The first of these handwritten treasures was a letter from President Andrew Jackson dated December 9, 1835. Addressed to the members of “the Senate and House of Representatives,” it notified Congress that Michigan had met the qualifications for statehood. [Editor’s note: To read this letter, click Andrew Jackson, Page 1 and Andrew Jackson, Page 2.]
The next find was Senate Bill 81 from the second session of the Twenty-fourth Congress. This document, bearing the date it was reported from the Senate Judiciary Committee, December 29, 1836, was the bill granting statehood to Michigan. [Editor’s note: To read this bill, click Senate Bill 81, Page 1 and Senate Bill 81, Page 2.]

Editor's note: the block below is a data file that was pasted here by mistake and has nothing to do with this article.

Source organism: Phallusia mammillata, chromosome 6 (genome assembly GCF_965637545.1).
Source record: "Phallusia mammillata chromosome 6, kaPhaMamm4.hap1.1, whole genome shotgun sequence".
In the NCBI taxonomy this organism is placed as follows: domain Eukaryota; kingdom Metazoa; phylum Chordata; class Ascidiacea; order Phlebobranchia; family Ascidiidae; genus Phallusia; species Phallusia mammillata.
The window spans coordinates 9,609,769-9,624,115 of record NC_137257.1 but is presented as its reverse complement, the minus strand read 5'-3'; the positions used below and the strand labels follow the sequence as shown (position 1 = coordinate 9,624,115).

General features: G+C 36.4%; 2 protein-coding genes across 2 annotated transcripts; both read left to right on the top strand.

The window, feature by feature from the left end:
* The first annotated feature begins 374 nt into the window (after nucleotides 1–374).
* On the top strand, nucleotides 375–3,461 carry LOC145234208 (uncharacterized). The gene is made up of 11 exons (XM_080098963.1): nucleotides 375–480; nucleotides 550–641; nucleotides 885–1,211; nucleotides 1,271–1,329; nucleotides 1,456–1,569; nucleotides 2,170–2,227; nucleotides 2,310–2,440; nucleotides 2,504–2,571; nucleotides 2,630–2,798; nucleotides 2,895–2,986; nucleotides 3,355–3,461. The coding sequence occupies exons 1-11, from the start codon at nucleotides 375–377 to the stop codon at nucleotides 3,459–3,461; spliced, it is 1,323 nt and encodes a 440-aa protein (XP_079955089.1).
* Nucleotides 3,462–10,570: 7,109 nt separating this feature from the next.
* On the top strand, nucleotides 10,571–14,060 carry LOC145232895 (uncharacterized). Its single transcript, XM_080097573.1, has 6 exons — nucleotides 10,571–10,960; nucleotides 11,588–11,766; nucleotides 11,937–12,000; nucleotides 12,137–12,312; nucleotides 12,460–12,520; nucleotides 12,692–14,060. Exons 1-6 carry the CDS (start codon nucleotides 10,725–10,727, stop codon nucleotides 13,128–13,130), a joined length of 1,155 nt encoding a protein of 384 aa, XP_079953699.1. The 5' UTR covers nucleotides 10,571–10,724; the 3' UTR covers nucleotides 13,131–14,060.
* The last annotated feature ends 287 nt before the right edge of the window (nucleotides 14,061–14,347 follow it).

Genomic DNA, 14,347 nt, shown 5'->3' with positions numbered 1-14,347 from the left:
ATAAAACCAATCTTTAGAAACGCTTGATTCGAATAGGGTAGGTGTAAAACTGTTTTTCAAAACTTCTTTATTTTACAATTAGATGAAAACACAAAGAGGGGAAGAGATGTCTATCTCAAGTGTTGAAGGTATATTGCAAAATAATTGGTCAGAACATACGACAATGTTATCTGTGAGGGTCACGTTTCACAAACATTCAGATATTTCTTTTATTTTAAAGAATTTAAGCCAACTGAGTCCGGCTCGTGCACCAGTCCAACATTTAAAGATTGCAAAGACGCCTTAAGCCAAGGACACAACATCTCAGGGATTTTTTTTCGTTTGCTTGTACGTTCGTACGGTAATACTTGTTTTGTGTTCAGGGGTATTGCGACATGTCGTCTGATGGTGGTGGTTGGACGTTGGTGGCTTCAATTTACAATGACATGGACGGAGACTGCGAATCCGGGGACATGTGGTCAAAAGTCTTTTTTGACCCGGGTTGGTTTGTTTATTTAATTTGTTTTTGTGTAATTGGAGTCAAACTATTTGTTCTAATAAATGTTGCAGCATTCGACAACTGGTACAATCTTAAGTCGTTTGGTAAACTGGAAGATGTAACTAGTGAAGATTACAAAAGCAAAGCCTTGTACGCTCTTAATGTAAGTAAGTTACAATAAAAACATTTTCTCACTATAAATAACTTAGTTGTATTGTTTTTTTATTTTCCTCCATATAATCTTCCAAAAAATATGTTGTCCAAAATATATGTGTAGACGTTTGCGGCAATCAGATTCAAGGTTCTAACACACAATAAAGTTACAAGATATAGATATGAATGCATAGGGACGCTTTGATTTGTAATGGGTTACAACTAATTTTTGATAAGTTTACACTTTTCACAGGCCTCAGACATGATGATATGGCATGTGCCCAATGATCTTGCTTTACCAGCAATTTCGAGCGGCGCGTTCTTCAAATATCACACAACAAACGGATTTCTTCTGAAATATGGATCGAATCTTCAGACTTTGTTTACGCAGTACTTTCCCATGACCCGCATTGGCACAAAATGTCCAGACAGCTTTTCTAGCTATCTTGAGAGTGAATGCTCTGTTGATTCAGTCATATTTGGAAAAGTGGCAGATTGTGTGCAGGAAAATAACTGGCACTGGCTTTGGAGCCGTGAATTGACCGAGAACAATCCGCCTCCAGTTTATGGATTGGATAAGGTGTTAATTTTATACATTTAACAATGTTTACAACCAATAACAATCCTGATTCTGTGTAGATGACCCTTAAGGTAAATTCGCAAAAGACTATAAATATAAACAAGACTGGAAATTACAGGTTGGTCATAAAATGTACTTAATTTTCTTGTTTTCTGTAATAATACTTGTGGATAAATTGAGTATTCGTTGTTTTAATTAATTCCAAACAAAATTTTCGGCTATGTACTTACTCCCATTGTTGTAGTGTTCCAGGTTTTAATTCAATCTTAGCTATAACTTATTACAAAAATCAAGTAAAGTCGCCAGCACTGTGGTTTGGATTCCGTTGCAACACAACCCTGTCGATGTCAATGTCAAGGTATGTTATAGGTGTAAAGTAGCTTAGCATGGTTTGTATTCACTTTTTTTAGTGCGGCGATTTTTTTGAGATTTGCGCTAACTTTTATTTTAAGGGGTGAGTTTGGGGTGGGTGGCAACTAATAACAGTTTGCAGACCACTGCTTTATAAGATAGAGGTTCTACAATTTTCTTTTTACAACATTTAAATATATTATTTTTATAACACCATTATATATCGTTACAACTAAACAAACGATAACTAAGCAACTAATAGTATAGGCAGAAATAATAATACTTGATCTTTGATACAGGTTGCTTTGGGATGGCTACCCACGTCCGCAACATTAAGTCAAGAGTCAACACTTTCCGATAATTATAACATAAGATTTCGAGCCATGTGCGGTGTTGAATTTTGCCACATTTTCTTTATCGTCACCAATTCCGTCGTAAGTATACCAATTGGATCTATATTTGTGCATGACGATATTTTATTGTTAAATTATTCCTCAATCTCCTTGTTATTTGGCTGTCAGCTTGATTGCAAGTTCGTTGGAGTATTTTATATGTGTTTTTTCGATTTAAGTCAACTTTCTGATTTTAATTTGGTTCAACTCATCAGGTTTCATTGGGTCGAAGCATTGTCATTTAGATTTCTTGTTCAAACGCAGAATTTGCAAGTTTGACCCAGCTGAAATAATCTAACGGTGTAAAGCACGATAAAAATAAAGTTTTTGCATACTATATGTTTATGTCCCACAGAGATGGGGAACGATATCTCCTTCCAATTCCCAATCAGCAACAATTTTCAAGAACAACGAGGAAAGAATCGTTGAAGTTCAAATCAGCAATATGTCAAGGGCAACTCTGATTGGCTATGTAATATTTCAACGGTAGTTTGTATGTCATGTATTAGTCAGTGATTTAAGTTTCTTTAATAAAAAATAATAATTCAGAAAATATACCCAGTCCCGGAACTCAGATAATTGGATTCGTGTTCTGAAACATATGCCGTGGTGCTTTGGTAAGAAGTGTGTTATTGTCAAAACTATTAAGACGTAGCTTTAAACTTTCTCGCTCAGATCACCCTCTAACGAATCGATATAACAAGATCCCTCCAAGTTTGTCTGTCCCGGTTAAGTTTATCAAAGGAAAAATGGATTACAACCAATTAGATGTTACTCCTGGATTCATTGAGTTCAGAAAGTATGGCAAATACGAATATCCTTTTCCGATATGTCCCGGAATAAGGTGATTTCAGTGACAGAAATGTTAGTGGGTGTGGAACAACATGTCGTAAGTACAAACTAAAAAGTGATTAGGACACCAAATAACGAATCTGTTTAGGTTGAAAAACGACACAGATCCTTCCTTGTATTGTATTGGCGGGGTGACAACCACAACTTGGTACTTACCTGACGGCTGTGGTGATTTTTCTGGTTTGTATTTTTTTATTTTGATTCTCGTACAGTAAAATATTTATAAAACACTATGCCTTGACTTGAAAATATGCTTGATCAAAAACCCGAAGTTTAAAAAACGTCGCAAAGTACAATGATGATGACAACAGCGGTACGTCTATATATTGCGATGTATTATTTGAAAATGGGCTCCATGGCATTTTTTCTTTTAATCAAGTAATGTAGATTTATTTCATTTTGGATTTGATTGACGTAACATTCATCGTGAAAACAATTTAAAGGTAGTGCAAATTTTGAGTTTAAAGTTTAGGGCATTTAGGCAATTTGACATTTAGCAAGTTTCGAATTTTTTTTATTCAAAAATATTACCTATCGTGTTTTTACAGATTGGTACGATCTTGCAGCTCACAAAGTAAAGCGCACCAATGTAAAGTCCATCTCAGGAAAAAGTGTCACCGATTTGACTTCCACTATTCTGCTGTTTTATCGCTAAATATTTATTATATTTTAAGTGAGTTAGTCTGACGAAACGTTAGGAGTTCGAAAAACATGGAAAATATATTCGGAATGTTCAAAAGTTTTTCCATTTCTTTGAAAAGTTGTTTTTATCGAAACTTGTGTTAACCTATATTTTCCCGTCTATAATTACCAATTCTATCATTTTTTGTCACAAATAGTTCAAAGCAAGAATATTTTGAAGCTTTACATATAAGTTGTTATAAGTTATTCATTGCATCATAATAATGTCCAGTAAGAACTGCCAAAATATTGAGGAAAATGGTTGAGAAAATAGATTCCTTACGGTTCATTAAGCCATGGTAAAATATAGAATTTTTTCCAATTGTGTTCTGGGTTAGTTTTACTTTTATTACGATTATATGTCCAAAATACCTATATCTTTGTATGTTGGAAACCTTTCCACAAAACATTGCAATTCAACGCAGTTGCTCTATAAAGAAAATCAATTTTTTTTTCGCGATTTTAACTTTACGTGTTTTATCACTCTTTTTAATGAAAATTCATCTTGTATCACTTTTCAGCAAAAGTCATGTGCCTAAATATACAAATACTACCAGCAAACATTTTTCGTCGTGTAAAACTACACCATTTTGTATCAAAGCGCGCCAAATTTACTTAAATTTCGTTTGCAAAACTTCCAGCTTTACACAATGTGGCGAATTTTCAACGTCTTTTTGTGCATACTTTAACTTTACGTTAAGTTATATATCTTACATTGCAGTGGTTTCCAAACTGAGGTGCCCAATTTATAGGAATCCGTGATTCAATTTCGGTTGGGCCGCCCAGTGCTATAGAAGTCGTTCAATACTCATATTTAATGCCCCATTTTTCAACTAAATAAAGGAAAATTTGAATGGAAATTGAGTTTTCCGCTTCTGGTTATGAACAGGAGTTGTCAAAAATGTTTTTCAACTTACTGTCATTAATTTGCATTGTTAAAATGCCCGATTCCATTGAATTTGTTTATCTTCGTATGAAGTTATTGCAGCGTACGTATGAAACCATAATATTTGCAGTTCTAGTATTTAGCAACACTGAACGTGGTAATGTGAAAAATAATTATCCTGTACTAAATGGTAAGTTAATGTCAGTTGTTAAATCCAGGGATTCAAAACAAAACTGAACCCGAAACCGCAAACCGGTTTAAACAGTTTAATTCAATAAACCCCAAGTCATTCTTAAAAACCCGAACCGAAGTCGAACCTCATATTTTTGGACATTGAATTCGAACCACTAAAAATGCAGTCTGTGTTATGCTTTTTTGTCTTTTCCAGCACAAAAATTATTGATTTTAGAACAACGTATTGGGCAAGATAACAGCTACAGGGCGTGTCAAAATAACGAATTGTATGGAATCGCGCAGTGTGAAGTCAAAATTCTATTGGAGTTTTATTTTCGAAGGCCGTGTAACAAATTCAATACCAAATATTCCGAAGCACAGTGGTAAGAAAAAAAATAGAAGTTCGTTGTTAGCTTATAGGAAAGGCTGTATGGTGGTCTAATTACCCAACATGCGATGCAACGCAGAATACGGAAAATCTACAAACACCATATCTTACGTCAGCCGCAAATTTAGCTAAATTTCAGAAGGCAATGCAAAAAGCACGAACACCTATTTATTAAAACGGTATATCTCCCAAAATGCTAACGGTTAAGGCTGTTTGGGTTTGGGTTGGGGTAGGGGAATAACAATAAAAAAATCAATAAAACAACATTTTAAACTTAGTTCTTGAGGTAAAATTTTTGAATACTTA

The remaining two documents were the credentials of Michigan’s first two U.S. senators, Lucius Lyon and John Norvell. Both of these men took their seats on January 26, 1837, the same day Michigan joined the Union.